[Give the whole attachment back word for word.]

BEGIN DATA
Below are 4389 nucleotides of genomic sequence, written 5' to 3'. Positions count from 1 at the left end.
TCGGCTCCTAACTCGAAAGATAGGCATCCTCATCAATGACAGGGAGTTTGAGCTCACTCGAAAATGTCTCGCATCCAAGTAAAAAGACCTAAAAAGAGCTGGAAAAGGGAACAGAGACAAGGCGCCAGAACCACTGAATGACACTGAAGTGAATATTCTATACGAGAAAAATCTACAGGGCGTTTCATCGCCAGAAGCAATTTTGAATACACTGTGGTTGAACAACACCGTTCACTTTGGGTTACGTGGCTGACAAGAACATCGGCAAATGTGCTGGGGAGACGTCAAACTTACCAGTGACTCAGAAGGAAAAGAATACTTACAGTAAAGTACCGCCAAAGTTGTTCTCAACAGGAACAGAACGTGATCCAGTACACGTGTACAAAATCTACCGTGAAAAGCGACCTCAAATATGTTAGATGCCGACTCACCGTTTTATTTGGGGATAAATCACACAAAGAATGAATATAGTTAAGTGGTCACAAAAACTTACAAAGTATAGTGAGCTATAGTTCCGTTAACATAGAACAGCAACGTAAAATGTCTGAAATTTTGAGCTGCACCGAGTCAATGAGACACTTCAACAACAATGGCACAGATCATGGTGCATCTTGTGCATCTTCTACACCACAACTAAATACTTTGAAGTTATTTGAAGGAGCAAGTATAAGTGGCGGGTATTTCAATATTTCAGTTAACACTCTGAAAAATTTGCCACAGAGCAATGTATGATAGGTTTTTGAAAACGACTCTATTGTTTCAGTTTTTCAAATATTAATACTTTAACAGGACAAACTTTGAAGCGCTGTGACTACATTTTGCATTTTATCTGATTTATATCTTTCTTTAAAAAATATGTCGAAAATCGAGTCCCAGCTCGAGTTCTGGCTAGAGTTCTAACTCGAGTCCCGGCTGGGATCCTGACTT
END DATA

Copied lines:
Below are 4389 nucleotides of genomic sequence, written 5' to 3'. Positions count from 1 at the left end.
TCGGCTCCTAACTCGAAAGATAGGCATCCTCATCAATGACAGGGAGTTTGAGCTCACTCGAAAATGTCTCGCATCCAAGTAAAAAGACCTAAAAAGAGCTGGAAAAGGGAACAGAGACAAGGCGCCAGAACCACTGAATGACACTGAAGTGAATATTCTATACGAGAAAAATCTACAGGGCGTTTCATCGCCAGAAGCAATTTTGAATACACTGTGGTTGAACAACACCGTTCACTTTGGGTTACGTGGCTGACAAGAACATCGGCAAATGTGCTGGGGAGACGTCAAACTTACCAGTGACTCAGAAGGAAAAGAATACTTACAGTAAAGTACCGCCAAAGTTGTTCTCAACAGGAACAGAACGTGATCCAGTACACGTGTACAAAATCTACCGTGAAAAGCGACCTCAAATATGTTAGATGCCGACTCACCGTTTTATTTGGGGATAAATCACACAAAGAATGAATATAGTTAAGTGGTCACAAAAACTTACAAAGTATAGTGAGCTATAGTTCCGTTAACATAGAACAGCAACGTAAAATGTCTGAAATTTTGAGCTGCACCGAGTCAATGAGACACTTCAACAACAATGGCACAGATCATGGTGCATCTTGTGCATCTTCTACACCACAACTAAATACTTTGAAGTTATTTGAAGGAGCAAGTATAAGTGGCGGGTATTTCAATATTTCAGTTAACACTCTGAAAAATTTGCCACAGAGCAATGTATGATAGGTTTTTGAAAACGACTCTATTGTTTCAGTTTTTCAAATATTAATACTTTAACAGGACAAACTTTGAAGCGCTGTGACTACATTTTGCATTTTATCTGATTTATATCTTTCTTTAAAAAATATGTCGAAAATCGAGTCCCAGCTCGAGTTCTGGCTAGAGTTCTAACTCGAGTCCCGGCTGGGATCCTGACTT